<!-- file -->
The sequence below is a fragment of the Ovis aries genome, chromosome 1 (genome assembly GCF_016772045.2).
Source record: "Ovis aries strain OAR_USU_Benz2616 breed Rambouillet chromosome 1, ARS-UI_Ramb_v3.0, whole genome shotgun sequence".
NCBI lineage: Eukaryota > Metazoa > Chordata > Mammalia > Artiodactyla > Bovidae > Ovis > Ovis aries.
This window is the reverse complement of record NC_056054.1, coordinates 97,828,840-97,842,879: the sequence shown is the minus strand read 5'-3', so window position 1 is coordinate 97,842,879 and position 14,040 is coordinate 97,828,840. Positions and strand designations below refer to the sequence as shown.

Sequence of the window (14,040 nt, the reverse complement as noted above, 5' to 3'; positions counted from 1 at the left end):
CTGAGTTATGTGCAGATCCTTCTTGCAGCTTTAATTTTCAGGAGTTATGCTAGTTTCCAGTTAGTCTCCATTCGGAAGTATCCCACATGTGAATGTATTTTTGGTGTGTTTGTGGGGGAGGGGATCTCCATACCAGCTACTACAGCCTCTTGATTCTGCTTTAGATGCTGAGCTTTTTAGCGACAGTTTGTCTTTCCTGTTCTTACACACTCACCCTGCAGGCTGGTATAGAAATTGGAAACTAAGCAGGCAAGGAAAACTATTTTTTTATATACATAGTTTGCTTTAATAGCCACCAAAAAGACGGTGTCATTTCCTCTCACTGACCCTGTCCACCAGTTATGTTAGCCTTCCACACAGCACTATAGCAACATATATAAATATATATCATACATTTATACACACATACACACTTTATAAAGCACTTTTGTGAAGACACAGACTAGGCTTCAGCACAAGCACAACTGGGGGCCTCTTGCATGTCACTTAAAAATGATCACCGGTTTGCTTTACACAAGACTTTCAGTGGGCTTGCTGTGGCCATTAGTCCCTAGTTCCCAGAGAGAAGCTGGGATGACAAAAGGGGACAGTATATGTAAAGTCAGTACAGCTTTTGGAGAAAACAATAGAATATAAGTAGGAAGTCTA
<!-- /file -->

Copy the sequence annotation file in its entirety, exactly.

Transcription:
The sequence below is a fragment of the Ovis aries genome, chromosome 1 (genome assembly GCF_016772045.2).
Source record: "Ovis aries strain OAR_USU_Benz2616 breed Rambouillet chromosome 1, ARS-UI_Ramb_v3.0, whole genome shotgun sequence".
NCBI lineage: Eukaryota > Metazoa > Chordata > Mammalia > Artiodactyla > Bovidae > Ovis > Ovis aries.
This window is the reverse complement of record NC_056054.1, coordinates 97,828,840-97,842,879: the sequence shown is the minus strand read 5'-3', so window position 1 is coordinate 97,842,879 and position 14,040 is coordinate 97,828,840. Positions and strand designations below refer to the sequence as shown.

Sequence of the window (14,040 nt, the reverse complement as noted above, 5' to 3'; positions counted from 1 at the left end):
CTGAGTTATGTGCAGATCCTTCTTGCAGCTTTAATTTTCAGGAGTTATGCTAGTTTCCAGTTAGTCTCCATTCGGAAGTATCCCACATGTGAATGTATTTTTGGTGTGTTTGTGGGGGAGGGGATCTCCATACCAGCTACTACAGCCTCTTGATTCTGCTTTAGATGCTGAGCTTTTTAGCGACAGTTTGTCTTTCCTGTTCTTACACACTCACCCTGCAGGCTGGTATAGAAATTGGAAACTAAGCAGGCAAGGAAAACTATTTTTTTATATACATAGTTTGCTTTAATAGCCACCAAAAAGACGGTGTCATTTCCTCTCACTGACCCTGTCCACCAGTTATGTTAGCCTTCCACACAGCACTATAGCAACATATATAAATATATATCATACATTTATACACACATACACACTTTATAAAGCACTTTTGTGAAGACACAGACTAGGCTTCAGCACAAGCACAACTGGGGGCCTCTTGCATGTCACTTAAAAATGATCACCGGTTTGCTTTACACAAGACTTTCAGTGGGCTTGCTGTGGCCATTAGTCCCTAGTTCCCAGAGAGAAGCTGGGATGACAAAAGGGGACAGTATATGTAAAGTCAGTACAGCTTTTGGAGAAAACAATAGAATATAAGTAGGAAGTCTA